William Matheson (nova_one) wrote,
William Matheson

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life on the pain train

Tuesday night:

I have hope that I'm finally honing in on probable causes for the pain that is affecting my productivity and mobility. My last two visits to the physiotherapy clinic (once to see a massage therapist, once to see a physiotherapist) have been quite profitable. I've been having neck and shoulder pain, and in my opinion am presently experiencing thoracic outlet syndrome. Causes? Horrible posture, common among students and obsessives, to say nothing about student-obsessives. Doing lots of computer work with arms raised is another big one. I must be careful to note that I may well have carpal and/or cubital tunnel syndromes independently, but we've established through physical tests that the neck is in fact contributing.

There's another funny connection going on: I have recurring episodes of sinusitis, and my eustachian tubes are often reluctant to drain. The therapists work on a neck muscle in the area, and it suddenly starts to drain! The right side of my body is worse than the left - perhaps I've been sleeping on that side awkwardly too much.

That brings me to another problem: As I sleep on my back, it stiffens up - upper and lower. The upper is probably part and parcel with the neck, but there might be something else going on at the lower. I think I might have a disc issue there. Something is probably aggravating the entrapments in my legs, and I'd love to know what. There might be a bit of vascular trouble going along with the neuro, as I feel the veins in my legs throbbing off and on, especially when I first stand up.

One thing I hate about private delivery of therapy is that it's always on the clock. Most of the sessions I've had so far have been rushed. There's only enough time to address one thing, but I'm having all these different problems at the same time. The therapists do their best with the time they have. I guess I'd just better get used to it, as public services are well-booked too, and in the public system you’re never offered the option of getting extra time you may need for an extra chunk of change. ;-p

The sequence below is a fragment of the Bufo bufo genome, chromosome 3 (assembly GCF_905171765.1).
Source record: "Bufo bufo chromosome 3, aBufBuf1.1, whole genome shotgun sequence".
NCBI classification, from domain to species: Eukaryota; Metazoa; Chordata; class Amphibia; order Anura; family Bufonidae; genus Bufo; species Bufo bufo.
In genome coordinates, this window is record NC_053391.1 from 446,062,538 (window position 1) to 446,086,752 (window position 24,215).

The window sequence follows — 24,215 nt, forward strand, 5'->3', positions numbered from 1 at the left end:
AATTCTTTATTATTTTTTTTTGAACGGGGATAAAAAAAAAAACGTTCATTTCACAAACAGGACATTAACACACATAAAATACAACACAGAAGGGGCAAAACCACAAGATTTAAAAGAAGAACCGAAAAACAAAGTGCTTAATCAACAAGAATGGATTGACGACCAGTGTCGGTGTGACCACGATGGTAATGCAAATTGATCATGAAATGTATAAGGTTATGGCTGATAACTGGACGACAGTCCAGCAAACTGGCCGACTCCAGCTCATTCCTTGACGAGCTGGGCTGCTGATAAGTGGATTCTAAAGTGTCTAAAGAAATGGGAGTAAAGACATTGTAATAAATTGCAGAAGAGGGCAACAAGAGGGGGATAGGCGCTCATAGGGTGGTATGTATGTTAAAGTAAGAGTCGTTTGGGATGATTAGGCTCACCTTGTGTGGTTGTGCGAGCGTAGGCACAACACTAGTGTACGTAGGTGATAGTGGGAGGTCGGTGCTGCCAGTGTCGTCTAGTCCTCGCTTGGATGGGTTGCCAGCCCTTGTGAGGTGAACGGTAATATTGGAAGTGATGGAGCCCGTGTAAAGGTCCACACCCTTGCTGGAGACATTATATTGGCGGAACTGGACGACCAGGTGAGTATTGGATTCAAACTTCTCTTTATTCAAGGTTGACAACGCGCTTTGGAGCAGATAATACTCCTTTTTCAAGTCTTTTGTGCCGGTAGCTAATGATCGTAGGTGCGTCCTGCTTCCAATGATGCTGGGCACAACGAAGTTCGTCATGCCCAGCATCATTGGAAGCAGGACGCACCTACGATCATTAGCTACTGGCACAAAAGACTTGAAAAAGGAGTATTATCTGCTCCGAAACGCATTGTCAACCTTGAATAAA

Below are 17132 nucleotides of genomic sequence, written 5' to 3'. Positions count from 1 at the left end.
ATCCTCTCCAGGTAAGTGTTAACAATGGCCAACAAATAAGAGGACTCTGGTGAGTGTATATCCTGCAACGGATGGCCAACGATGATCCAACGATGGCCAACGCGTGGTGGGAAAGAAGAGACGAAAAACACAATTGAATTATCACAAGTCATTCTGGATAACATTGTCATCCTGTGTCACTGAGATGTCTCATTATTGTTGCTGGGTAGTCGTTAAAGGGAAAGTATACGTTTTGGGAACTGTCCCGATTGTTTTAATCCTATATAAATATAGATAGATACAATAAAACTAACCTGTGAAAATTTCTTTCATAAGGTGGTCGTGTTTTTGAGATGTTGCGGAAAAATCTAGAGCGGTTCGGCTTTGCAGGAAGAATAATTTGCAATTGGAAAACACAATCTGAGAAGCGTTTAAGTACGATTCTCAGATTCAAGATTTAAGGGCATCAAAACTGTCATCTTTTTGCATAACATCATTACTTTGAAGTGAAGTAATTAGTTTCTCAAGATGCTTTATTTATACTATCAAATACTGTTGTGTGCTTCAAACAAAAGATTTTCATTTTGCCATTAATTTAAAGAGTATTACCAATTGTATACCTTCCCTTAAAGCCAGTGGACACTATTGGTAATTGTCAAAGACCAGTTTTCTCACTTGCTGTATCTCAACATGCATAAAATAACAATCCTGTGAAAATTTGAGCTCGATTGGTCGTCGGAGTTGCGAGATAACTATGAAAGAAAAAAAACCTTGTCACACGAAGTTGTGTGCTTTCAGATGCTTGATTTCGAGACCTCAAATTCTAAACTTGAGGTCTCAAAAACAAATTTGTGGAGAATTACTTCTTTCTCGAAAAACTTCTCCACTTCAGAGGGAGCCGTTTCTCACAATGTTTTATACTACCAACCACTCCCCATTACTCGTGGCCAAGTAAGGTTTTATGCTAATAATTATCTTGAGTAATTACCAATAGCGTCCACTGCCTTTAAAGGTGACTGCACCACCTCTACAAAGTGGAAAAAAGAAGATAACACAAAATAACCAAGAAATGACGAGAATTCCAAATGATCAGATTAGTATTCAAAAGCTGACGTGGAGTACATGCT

I also kind of wish I had been in a motor vehicle accident! Those guys can just walk in and out, while I end every visit with a swipe of my MasterCard. I have submitted a claim for worker’s compensation with regards to my elbow and wrist. I think I am also still covered under my student insurance until the end of August, but there are limits on both the number of visits and the amount covered per visit, and they are both too low. Assuming workers compensation won’t work on a retroactive basis, I'm being left with a fair amount of out-of-pocket cost.

What I should've done was quit at the first sign of pain. So gentle readers, take this as a lesson: when your job starts to hurt you, do not pass GO, do not collect $200, but go directly to your doctor. Don't end up in my position. Nothing is worth risking your health. If I can't get better, my quality of life, for the rest of my life going forward, will be significantly diminished. I'm 29 and I feel more like 99. Actually, that is probably a disparagement to many 99-year-olds.